What is the environment? What should we want it to be? This article tackles three influential conceptual frameworks for environmental ethics. It begins with a discussion of environmental ethics and the potential difficulty with developing philosophical approaches to such pressing real-world issues. It then moves on to discuss deep ecology, its appeal, and its problems. An account of feminist approaches to environmental ethics is developed as a counterpoint to deep ecology, before this article concludes with a discussion of Marxist approaches to the environment, with a focus on critical theory and Theodor Adorno.
The Development of Environmental Ethics
Environmental ethics, an area of philosophy that barely existed before the latter half of the 20th century, is now undoubtedly one of the most vibrant and productive areas of moral philosophy and political theory. Due to the ever-greater acceptance of the urgency with which we must address both the climate crisis as pertains to global warming, sea level rise, and other worldwide ecological problems, there is more interest now than ever before in developing philosophical responses to these problems and adjacent, more distinctly theoretical problems.
What is nature? What, if anything, separates human beings from animals, or from the natural world more broadly? The question that naturally arises is this: what, if anything, are the hopes which lie behind environmental ethics? Who are philosophers trying to speak to?
Simply saying that the point of philosophy is to figure things out for ourselves might seem basically plausible in other, more abstract fields of philosophical inquiry, but it seems an odd response in this case, given the very urgency of the problems it is trying to address. One of the main challenges facing environmental ethicists today is how to best share their work not only with fellow philosophers, but to as wide an audience as possible, without sacrificing much intellectual sophistication.
1. Deep Ecology
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The first idea we will focus on is that of deep ecology, an approach to the environment pioneered by a number of Norwegian theorists, of whom the most famous is Arne Naess.
Deep ecology developed out of a trip Naess and several friends took to the Himalayas, and in particular, their interactions with Sherpas—a Tibetan ethnic group known above all for their exceptional climbing and mountaineering ability. The Sherpa practice of not walking on certain mountains, on the grounds that such mountains were deemed to be sacred, was of particular interest to Naess.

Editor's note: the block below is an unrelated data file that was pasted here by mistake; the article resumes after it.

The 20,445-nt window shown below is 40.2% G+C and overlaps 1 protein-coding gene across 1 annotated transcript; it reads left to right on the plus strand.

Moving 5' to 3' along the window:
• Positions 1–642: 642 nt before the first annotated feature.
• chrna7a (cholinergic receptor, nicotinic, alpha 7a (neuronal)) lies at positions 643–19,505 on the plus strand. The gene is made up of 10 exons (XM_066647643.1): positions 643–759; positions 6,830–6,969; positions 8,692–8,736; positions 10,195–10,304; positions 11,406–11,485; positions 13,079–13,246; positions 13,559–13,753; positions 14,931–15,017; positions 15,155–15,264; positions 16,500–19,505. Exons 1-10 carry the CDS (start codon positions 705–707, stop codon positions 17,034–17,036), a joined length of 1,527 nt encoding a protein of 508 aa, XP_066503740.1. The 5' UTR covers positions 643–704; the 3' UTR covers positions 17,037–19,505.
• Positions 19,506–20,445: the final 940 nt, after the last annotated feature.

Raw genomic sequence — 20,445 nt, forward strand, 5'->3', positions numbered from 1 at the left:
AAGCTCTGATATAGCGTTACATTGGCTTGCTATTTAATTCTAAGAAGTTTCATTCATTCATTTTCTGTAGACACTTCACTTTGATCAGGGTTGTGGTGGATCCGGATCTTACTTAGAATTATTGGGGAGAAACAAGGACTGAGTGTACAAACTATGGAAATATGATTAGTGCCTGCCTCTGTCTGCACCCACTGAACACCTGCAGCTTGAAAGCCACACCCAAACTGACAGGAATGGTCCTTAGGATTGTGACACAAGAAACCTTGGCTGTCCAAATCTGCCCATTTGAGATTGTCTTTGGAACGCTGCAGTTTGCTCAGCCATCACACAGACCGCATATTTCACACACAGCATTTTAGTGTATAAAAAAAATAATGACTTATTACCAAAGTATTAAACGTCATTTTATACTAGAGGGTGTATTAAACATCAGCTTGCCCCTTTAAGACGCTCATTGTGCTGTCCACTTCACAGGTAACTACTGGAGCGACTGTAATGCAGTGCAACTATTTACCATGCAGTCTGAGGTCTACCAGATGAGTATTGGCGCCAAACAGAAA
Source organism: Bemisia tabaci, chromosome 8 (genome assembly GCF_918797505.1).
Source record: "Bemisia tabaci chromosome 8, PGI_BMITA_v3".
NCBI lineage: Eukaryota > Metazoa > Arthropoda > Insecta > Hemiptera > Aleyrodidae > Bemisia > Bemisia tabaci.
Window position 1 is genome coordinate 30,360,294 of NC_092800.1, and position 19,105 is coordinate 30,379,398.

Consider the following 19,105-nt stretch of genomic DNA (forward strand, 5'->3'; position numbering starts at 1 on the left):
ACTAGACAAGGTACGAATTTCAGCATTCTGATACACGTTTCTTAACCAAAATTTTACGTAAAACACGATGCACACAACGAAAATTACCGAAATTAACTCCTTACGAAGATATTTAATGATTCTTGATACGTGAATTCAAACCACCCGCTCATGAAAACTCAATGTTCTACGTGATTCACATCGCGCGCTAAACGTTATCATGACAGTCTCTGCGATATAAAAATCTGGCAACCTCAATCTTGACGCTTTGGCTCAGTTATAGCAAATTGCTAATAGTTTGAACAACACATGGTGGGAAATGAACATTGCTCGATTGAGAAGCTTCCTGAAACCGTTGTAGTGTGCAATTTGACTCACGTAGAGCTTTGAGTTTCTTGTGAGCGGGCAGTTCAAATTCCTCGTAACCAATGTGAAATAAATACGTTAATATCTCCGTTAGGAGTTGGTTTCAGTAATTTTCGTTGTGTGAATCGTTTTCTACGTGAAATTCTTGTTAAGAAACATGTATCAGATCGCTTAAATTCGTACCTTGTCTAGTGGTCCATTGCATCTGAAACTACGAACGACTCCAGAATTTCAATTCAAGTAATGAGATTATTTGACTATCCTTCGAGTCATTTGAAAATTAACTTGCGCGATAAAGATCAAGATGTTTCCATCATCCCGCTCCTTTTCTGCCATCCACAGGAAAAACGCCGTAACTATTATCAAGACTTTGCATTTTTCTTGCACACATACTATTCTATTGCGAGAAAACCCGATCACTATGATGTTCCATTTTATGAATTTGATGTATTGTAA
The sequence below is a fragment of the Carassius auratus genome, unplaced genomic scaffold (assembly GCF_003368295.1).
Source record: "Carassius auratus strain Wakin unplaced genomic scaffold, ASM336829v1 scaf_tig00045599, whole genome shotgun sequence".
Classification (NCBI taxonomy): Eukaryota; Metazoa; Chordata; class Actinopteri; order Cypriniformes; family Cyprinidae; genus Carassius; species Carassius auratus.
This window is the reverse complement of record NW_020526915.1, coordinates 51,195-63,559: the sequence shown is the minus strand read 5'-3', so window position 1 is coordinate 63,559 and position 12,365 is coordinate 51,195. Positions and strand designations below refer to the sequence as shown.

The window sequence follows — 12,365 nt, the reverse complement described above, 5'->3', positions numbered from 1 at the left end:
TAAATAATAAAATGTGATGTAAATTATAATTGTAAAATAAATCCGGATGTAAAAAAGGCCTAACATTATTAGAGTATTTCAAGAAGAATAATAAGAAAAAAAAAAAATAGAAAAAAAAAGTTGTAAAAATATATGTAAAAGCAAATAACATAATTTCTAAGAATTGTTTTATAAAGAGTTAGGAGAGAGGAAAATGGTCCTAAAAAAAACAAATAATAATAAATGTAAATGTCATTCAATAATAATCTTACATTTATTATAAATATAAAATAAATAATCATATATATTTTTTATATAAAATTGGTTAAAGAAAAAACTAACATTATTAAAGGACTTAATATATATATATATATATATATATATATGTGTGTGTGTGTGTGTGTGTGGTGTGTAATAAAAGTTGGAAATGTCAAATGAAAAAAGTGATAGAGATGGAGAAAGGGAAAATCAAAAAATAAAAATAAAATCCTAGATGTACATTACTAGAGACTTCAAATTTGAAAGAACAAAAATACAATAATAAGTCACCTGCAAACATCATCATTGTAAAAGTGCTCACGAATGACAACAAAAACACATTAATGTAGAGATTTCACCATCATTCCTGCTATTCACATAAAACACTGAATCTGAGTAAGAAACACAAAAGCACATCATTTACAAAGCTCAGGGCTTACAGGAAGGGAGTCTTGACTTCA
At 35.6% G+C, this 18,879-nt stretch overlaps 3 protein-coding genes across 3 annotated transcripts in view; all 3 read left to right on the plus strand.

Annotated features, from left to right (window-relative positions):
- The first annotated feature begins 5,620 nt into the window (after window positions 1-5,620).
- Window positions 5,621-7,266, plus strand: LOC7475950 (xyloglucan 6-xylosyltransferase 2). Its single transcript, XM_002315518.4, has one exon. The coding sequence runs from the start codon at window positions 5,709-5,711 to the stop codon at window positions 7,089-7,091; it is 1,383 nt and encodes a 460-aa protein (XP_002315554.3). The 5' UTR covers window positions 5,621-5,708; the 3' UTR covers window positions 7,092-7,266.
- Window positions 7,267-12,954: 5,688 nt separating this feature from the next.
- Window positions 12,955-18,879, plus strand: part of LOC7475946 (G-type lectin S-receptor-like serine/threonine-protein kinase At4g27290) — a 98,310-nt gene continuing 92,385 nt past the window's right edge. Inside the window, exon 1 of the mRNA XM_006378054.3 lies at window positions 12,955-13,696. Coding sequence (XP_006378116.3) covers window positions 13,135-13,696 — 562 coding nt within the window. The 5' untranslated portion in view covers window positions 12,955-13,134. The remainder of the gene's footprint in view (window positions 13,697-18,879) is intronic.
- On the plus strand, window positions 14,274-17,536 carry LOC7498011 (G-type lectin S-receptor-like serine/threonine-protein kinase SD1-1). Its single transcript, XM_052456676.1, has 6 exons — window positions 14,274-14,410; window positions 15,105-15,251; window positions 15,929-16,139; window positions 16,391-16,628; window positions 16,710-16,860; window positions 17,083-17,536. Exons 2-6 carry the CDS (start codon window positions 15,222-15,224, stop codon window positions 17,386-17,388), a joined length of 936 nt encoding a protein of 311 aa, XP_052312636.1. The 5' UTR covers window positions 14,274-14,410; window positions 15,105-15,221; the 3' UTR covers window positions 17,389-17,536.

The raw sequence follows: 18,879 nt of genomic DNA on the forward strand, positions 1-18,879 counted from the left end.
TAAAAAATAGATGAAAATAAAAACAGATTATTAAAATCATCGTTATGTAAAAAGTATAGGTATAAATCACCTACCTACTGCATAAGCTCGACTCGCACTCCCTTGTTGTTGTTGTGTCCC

Deep ecology can be seen as an attempt to extend this reverence to nature more broadly. Why ‘deep’ ecology? Is there such a thing as shallow ecology? For Naess, shallow ecology involves fighting against pollution and resource depletion that affects human life on Earth. Deep ecology, in contrast, involves adopting a principle of “biospheric egalitarianism,” in which equal regard and the appreciation of non-instrumental value are extended throughout the natural world.
If there is a single, simple insight that comes from deep ecology, it is the fact that nature does not exist simply to sustain human beings. Deep ecology also takes a stance against a certain kind of self-conception—that is, the conception of human beings as atomized, individual entities. Rather, the deep ecology view of the self is that the world is not merely a collection of clearly differentiated entities, but rather a “total field,” and particular organisms are more like knots in a vast net. This idea owes something to the work of Baruch Spinoza, and the idea that life is not to be understood in contrast to its lifeless surroundings, but is an intensification of a certain natural tendency present in all things.
This view tends to emphasize the relations between different living beings and constitutes an attempt to extend the self beyond any particular body, along with finding elements of the self in Nature at large. Much of Naess’ subsequent thought was inspired by observing indigenous peoples’ approach to nature—for instance, the Saami practice of attributing personhood to rivers which were of particular importance. Naess is concerned with co-opting concepts which are, to some extent, human-centric in order to constitute a wider field of ethical concern.
As promising as elements of the deep ecology project are, Naess and his fellow deep ecologists have come in for a host of criticisms.